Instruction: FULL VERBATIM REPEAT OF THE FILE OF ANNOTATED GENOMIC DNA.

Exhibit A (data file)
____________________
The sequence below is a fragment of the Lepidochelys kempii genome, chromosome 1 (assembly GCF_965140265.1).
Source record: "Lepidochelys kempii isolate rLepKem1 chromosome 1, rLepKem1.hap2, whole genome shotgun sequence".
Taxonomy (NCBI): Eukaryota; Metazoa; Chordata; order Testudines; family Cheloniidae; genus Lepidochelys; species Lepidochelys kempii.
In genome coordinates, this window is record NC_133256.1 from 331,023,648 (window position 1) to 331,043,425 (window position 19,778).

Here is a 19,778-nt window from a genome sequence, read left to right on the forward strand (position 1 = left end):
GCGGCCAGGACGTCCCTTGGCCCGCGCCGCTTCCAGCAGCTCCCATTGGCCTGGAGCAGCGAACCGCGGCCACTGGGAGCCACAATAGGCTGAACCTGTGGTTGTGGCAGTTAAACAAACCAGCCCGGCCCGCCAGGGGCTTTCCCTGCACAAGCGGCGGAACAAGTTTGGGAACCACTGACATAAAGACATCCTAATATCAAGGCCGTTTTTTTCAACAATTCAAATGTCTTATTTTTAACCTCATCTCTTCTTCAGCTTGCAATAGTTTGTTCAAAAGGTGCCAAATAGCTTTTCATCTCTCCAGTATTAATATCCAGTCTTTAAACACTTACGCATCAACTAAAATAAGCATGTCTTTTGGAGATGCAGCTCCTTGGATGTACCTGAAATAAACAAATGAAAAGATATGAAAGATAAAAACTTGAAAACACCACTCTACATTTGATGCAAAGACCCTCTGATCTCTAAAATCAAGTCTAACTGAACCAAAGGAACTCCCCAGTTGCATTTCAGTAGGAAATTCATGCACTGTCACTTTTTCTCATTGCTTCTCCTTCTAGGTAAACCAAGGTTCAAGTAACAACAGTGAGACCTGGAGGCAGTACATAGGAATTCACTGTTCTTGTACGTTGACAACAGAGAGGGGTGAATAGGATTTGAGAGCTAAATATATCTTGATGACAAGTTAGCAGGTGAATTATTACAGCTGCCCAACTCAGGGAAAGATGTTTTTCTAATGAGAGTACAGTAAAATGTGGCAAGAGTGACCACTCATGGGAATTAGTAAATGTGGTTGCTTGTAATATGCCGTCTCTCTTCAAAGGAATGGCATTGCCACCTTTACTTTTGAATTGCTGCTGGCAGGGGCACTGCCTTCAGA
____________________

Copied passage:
The sequence below is a fragment of the Lepidochelys kempii genome, chromosome 1 (assembly GCF_965140265.1).
Source record: "Lepidochelys kempii isolate rLepKem1 chromosome 1, rLepKem1.hap2, whole genome shotgun sequence".
Taxonomy (NCBI): Eukaryota; Metazoa; Chordata; order Testudines; family Cheloniidae; genus Lepidochelys; species Lepidochelys kempii.
In genome coordinates, this window is record NC_133256.1 from 331,023,648 (window position 1) to 331,043,425 (window position 19,778).

Here is a 19,778-nt window from a genome sequence, read left to right on the forward strand (position 1 = left end):
GCGGCCAGGACGTCCCTTGGCCCGCGCCGCTTCCAGCAGCTCCCATTGGCCTGGAGCAGCGAACCGCGGCCACTGGGAGCCACAATAGGCTGAACCTGTGGTTGTGGCAGTTAAACAAACCAGCCCGGCCCGCCAGGGGCTTTCCCTGCACAAGCGGCGGAACAAGTTTGGGAACCACTGACATAAAGACATCCTAATATCAAGGCCGTTTTTTTCAACAATTCAAATGTCTTATTTTTAACCTCATCTCTTCTTCAGCTTGCAATAGTTTGTTCAAAAGGTGCCAAATAGCTTTTCATCTCTCCAGTATTAATATCCAGTCTTTAAACACTTACGCATCAACTAAAATAAGCATGTCTTTTGGAGATGCAGCTCCTTGGATGTACCTGAAATAAACAAATGAAAAGATATGAAAGATAAAAACTTGAAAACACCACTCTACATTTGATGCAAAGACCCTCTGATCTCTAAAATCAAGTCTAACTGAACCAAAGGAACTCCCCAGTTGCATTTCAGTAGGAAATTCATGCACTGTCACTTTTTCTCATTGCTTCTCCTTCTAGGTAAACCAAGGTTCAAGTAACAACAGTGAGACCTGGAGGCAGTACATAGGAATTCACTGTTCTTGTACGTTGACAACAGAGAGGGGTGAATAGGATTTGAGAGCTAAATATATCTTGATGACAAGTTAGCAGGTGAATTATTACAGCTGCCCAACTCAGGGAAAGATGTTTTTCTAATGAGAGTACAGTAAAATGTGGCAAGAGTGACCACTCATGGGAATTAGTAAATGTGGTTGCTTGTAATATGCCGTCTCTCTTCAAAGGAATGGCATTGCCACCTTTACTTTTGAATTGCTGCTGGCAGGGGCACTGCCTTCAGA